Part 5: Mastering and Publishing

June 14, 2016 in Season Guide
Screenshot of waveform showing clipping.
It's important to avoid loud peaks that might distort your final audio file. Image credit: Stuart Higgins.


Once mixed you’re almost ready to set your audio free from your editor and into the world. The final step is to make sure the exported audio file sounds the best it can, to avoid wasting all your hard, hard work. Here I use the term ‘mastering’ to essentially mean ‘make sure my final audio file isn’t so quiet it’s going to annoy people when they listen to it’.

When you export and audio file from your editor, you normally get a stereo .wav or .aiff file that contains a left and a right track of the whole interview all mixed together (voice/music/sound effects, etc). If you then immediately open that file back up again in your editor and look at the waveform, you’ll see two things:

  1. How loud does the overall waveform relative to how loud it could be?
  2. Are there problem areas where the audio is maxed-out (clipping) or where one bit is significantly louder than the rest?

When I find issues, the easiest approach for me is to go back to the original file in my editor, make the appropriate envelope changes and re-export. This is slow, but it works.

A quick note on audio compression

What I’m describing above is effectively a form of manual audio compression. Compression typically means making quieter bits louder, without making the loud bits louder.

Applying compression to a recording of someone speaking will make the moments where they are quieter, louder. Perfect, right? Well sadly not, because as ‘the quiet’ bit is also where all the recording noise and hiss lives - compression makes this louder too. This can result in a choppy disconcerting sound - so compression is a compromise, and at the end of the day, nothing beats good, clean, well-recorded audio.

One type of processing I do use fairly often is a brick wall limiter. Conceptually similar to a compressor, rather than making quiet bits louder, a limiter effectively does the job of making really loud bits quieter. Applied to the overall mix this can catch those loud peaks in the volume that are much louder than everything else. Used sparingly this is a great way to optimise your mix.

Finally I normalise my mix. Normalisation essentially means turning the overall volume for the entire mix, to maximise the volume that can be achieved when playing back the audio. Due to the noisy places in which podcasts are listened to (for example, via headphones and while travelling) and the limit to how much you can turn the volume up on your listening device, this step that can make a huge difference to the final listening experience. An in-depth discussion is beyond this article, but there are plenty of tutorials online.

Export audio

I export the audio as a .mp3 file (and keep a copy of the final .aiff or .wav too). There’s a good support page by Libsyn on what settings to use, although I tend to export in stereo and at slightly higher bit-rates because I’ve convinced myself it sounds better…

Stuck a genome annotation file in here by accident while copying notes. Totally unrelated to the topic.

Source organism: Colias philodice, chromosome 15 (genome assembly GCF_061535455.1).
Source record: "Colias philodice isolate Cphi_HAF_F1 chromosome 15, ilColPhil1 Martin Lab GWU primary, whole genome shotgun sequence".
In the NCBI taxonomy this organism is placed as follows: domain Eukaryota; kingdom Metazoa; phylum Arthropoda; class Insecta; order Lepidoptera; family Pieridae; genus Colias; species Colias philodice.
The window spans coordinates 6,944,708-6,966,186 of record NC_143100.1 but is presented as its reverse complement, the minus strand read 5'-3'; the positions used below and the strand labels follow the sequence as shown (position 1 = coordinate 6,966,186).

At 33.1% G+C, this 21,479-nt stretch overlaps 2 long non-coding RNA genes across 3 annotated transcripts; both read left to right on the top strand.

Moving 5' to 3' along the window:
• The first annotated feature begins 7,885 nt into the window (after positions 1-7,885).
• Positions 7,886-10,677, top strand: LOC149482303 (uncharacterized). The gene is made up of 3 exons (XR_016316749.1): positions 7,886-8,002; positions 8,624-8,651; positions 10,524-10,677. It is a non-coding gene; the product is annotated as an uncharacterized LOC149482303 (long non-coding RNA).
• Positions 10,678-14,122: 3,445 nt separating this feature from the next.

Set metadata

Metadata entry dialog in Audacity.
Audacity prompts the user to enter metadata upon export. Image credit: Stuart Higgins

Metadata is data about data. In this case of mp3 files it means that as well as containing all the audio, the same file also contains some text about what the audio is, all packaged up together. Audacity will prompt you to enter metadata when you export to mp3. It’s also possible to embed your podcast artwork into the file, which I do using iTunes. Custom episode images aren’t really used by a lot of podcast players – so I don’t bother making artwork for each episode – but I do make sure to embed my podcast artwork (or in the case of CiW, the CiW artwork) into the file, to ensure a particular player has the image available to use if needed.


With the episode finished, I listen back again to the final mp3 file one last time (with fingers crossed that I don’t have to change anything) and then publish it online. I then embed the audio into the blog post that accompanies each episode.


At this point you will most likely just be glad to have finished the piece – however all that hard work might be wasted if people don’t know your piece exists. Make sure the it has an accompanying blog post with a description of the contents, and lots of nice professional looking photos to lure people in.

Promote links to your content on the social media platforms where your target audience are. Posts with photos get more clicks – some platforms such as Twitter allow you to embed audio clips (although only those hosted on Soundcloud) into posts – take advantage of all this. Email people about your content. Make some noise, people won’t find your content by itself.

For further reading I recommend the excellent Transom website, which has lots of articles and guides to radio production. Also the group Sound Women have an excellent podcast series featuring interviews with women working in radio, that is jam packed with advice and tips.

If you have any suggestions on how to improve this guide I can be contacted here.